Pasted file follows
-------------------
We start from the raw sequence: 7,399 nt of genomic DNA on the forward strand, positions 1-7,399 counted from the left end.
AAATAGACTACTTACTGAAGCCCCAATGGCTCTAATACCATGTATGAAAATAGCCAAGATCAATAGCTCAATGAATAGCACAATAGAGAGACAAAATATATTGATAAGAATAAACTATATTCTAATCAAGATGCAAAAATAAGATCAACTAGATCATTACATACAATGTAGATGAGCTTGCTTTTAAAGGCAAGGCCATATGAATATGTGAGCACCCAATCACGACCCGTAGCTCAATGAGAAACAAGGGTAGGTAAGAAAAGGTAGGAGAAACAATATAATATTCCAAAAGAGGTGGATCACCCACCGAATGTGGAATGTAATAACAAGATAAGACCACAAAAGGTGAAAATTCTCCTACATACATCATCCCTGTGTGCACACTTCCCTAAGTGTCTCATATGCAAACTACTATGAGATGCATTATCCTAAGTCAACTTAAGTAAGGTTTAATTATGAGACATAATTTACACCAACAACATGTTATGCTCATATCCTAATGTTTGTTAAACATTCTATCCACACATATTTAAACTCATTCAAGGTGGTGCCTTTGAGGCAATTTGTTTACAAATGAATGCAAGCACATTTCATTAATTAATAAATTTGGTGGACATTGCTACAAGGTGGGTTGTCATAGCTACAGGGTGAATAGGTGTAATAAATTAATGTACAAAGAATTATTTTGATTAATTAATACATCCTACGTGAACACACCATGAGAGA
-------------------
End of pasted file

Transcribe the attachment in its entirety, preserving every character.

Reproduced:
We start from the raw sequence: 7,399 nt of genomic DNA on the forward strand, positions 1-7,399 counted from the left end.
AAATAGACTACTTACTGAAGCCCCAATGGCTCTAATACCATGTATGAAAATAGCCAAGATCAATAGCTCAATGAATAGCACAATAGAGAGACAAAATATATTGATAAGAATAAACTATATTCTAATCAAGATGCAAAAATAAGATCAACTAGATCATTACATACAATGTAGATGAGCTTGCTTTTAAAGGCAAGGCCATATGAATATGTGAGCACCCAATCACGACCCGTAGCTCAATGAGAAACAAGGGTAGGTAAGAAAAGGTAGGAGAAACAATATAATATTCCAAAAGAGGTGGATCACCCACCGAATGTGGAATGTAATAACAAGATAAGACCACAAAAGGTGAAAATTCTCCTACATACATCATCCCTGTGTGCACACTTCCCTAAGTGTCTCATATGCAAACTACTATGAGATGCATTATCCTAAGTCAACTTAAGTAAGGTTTAATTATGAGACATAATTTACACCAACAACATGTTATGCTCATATCCTAATGTTTGTTAAACATTCTATCCACACATATTTAAACTCATTCAAGGTGGTGCCTTTGAGGCAATTTGTTTACAAATGAATGCAAGCACATTTCATTAATTAATAAATTTGGTGGACATTGCTACAAGGTGGGTTGTCATAGCTACAGGGTGAATAGGTGTAATAAATTAATGTACAAAGAATTATTTTGATTAATTAATACATCCTACGTGAACACACCATGAGAGA